What can the retail sector expect in 2018?

Andrew Westbrook, RSM’s head of retail, looks ahead to what 2018 has in store for the sector.

The resurgence of bricks and mortar

We predict that an engaging store presence is going to continue to drive sales both in store and online. The all-important age category of 20-35 year olds are stereotyped for being glued to their smartphones, but the reality is different. Millennials make most of their purchases offline – with the youngest of this age group, those aged 20-23 most likely to make a purchase in a store. We expect to see the continuation of the trend of online retailers opening select physical stores, such as Boden opening its new flagship store on the Kings Road.

Shopping as an experience

Destination shopping is a trend which is not going away. Selfridges continues to be a leader in creating innovative experiences with the launch of its accessory corner shop in November 2017. Increasingly we see the merging of store and destination with offerings such as coffee shops and cocktail bars being the new norm. Retailers are going to have to think differently to satisfy consumer demand for a genuinely engaging experience. As one commentator recently opined there are certain retailers offering experiences out there but possibly not as many as lay claim to the term.

The ‘Meghan effect’

We expect that UK retailers will have a significant boost by the Royal Wedding in 2018. With the ‘Meghan effect’ predicted to bring a boost to many UK fashion brands and a swell of tourists, including a sizeable proportion of Americans, to the UK for the occasion. The big fashion retailers in the UK will be paying close attention to what Meghan Markle wears on official engagements in the run up to the wedding to see if they will attain the soon-to-be royal endorsement alongside Joseph and Kurt Geiger.

Discount savvy consumers

Most millennials search for a discount code or coupon before making a purchase. Unsurprisingly this behaviour is more prevalent online with 72 per cent spending on average 3 minutes looking for discounts. Consumers are becoming more ‘discount savvy’, they’re tracking sale periods and holding back on purchasing until a discount/sale is on offer. Brands known for discounting are going to have to employ more sophisticated sales strategies and those who restrict discounting to key sale periods will come under increasing pressure as consumers look for discounts prior to committing to purchasing.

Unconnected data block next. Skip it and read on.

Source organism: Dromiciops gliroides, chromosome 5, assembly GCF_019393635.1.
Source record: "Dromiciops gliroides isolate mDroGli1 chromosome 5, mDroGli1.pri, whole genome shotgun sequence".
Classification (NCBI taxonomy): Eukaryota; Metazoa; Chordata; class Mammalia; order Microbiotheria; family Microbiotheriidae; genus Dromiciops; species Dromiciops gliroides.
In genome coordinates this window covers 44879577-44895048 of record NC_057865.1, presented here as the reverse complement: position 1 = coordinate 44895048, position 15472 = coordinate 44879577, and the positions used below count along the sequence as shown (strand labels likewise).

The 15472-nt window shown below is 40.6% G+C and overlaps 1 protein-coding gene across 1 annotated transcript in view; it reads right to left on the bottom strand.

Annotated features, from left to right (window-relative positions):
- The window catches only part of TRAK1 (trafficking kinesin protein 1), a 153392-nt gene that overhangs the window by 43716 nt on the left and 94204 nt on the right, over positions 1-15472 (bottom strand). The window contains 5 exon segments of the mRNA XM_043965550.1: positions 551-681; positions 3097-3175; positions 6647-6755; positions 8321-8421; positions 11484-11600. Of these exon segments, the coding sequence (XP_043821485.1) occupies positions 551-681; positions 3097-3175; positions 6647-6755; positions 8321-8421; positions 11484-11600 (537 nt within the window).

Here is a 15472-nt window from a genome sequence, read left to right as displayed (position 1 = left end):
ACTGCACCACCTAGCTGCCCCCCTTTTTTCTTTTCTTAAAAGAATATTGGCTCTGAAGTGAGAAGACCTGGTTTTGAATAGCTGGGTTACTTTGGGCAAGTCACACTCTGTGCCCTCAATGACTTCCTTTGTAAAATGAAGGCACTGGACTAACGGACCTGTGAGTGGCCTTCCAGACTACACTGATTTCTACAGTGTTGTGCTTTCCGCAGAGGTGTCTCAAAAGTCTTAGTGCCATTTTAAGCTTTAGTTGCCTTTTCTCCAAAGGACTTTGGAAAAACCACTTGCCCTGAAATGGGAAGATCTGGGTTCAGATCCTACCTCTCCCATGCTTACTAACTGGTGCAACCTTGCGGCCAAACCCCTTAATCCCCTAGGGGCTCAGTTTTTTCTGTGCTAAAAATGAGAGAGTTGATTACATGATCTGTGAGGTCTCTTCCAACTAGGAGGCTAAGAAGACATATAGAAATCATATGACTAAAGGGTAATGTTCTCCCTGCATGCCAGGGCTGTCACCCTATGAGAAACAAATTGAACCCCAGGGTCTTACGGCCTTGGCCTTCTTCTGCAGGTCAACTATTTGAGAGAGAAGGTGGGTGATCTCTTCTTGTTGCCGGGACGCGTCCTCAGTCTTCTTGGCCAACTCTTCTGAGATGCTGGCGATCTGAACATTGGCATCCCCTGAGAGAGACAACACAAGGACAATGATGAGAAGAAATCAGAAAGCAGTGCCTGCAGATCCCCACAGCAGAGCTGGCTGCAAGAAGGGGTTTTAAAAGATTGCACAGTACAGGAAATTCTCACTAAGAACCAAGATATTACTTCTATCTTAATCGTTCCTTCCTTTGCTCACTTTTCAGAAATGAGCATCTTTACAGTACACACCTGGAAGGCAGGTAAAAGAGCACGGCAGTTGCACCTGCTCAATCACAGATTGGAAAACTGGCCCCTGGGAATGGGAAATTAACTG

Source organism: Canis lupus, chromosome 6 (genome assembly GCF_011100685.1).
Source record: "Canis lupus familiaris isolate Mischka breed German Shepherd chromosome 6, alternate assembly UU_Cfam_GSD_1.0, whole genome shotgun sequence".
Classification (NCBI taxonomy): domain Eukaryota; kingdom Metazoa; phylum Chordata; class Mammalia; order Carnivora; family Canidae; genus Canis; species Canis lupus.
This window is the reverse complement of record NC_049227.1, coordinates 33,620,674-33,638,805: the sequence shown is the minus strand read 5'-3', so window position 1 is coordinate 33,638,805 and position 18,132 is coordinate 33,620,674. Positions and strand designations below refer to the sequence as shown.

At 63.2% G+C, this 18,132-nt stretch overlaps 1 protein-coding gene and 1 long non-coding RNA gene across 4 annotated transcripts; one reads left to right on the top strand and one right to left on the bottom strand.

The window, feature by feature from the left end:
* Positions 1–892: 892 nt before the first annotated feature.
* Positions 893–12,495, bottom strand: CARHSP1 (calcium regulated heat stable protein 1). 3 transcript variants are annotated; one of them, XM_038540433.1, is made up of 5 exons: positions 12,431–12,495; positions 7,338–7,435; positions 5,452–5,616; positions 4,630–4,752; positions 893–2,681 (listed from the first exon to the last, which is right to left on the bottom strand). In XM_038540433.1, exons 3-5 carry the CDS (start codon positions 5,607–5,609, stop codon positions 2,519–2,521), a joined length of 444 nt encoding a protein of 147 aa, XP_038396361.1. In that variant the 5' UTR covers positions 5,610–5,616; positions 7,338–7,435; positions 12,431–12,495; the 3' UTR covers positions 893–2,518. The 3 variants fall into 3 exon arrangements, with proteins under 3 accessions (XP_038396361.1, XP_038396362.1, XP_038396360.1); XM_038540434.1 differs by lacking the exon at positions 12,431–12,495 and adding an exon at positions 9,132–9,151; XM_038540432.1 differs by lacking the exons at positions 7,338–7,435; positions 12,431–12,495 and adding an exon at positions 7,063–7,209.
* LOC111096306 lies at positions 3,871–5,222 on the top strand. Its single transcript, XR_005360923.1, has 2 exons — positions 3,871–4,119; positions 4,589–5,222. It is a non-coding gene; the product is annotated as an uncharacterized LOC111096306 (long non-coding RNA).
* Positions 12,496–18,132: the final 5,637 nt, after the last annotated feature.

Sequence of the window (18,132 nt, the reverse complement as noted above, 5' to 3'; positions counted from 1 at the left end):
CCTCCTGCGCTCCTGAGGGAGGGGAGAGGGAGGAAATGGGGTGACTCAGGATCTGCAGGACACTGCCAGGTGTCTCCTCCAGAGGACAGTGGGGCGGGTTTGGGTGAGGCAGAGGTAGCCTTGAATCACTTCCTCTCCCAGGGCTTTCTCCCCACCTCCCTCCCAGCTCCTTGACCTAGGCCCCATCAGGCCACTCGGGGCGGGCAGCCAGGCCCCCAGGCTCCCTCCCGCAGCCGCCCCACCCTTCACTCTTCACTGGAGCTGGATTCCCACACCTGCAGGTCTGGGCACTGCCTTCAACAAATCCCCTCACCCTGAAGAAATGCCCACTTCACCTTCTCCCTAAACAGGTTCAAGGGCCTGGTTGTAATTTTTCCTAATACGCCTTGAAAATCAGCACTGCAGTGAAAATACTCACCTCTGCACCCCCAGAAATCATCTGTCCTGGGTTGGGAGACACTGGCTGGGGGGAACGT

Frictionless payment

Consumers increasingly want short-cuts when paying online. We predict an increase in native apps as people look for ease of purchasing with the brands they are loyal to. Amazon’s Dash buttons may be gimmicky but are addressing the consumer’s need for instant purchasing and are likely to put further pressure on retailers to innovate. Where payments are not slick there is an increasing risk of people abandoning baskets and ultimately leading to loss of sales and profit.

Reputational risk is a big issue

High profile businesses continue to spend too much time in the press for the wrong reasons. Whether it be newspaper promotions gone wrong, gender pay gap reporting or minimum wage failures managing PR has never had such a high priority. Knowing how quickly social media can influence customers is a recurring theme and retailers need to be ready. Boards will need to rethink their approach, review existing processes carefully and consider investing further in risk and crisis management tools. Embedding best practice and governance to protect brand value will be a major focus over the next twelve months.

GDPR

We will see the full impact of GDPR (General Data Protection Regulation) in 2018. Significantly smaller mailing lists will make it more difficult to target customers through traditional means, leaving retailers to undertake smaller, more frequent, marketing initiatives and make more effective use of social media and influencers. Retailers are going to have to be increasingly creative to connect with their customers.

A focus on staff retention

We see a focus on staff retention being a key theme amongst retailers in 2018, particularly through creating career ladders, training programs and a fulfilling fun work environment. Staff play a vital role in enhancing the customer experience. A notable encounter can lead to higher spend, brand connection and ultimately profit. In an ultra-competitive market and in a time where recruitment is challenging due to uncertainty surrounding EU nationals working in the UK, a valuable part of the sector’s workforce, retailers must retain the best people to stand out.

Brexit reality becomes clearer

We expect the UK’s relationship with the EU single market and customs union to be under the spotlight throughout 2018. The government will be pushing through regulatory changes to develop the UK’s customs and trade position as a result of Brexit. These changes will build on the principles outlined in the recently published Taxation (Cross Border Trade) Bill which outlines the UK’s vision of its stand alone Customs, Excise and VAT position post Brexit. Retail buyers will need to take note.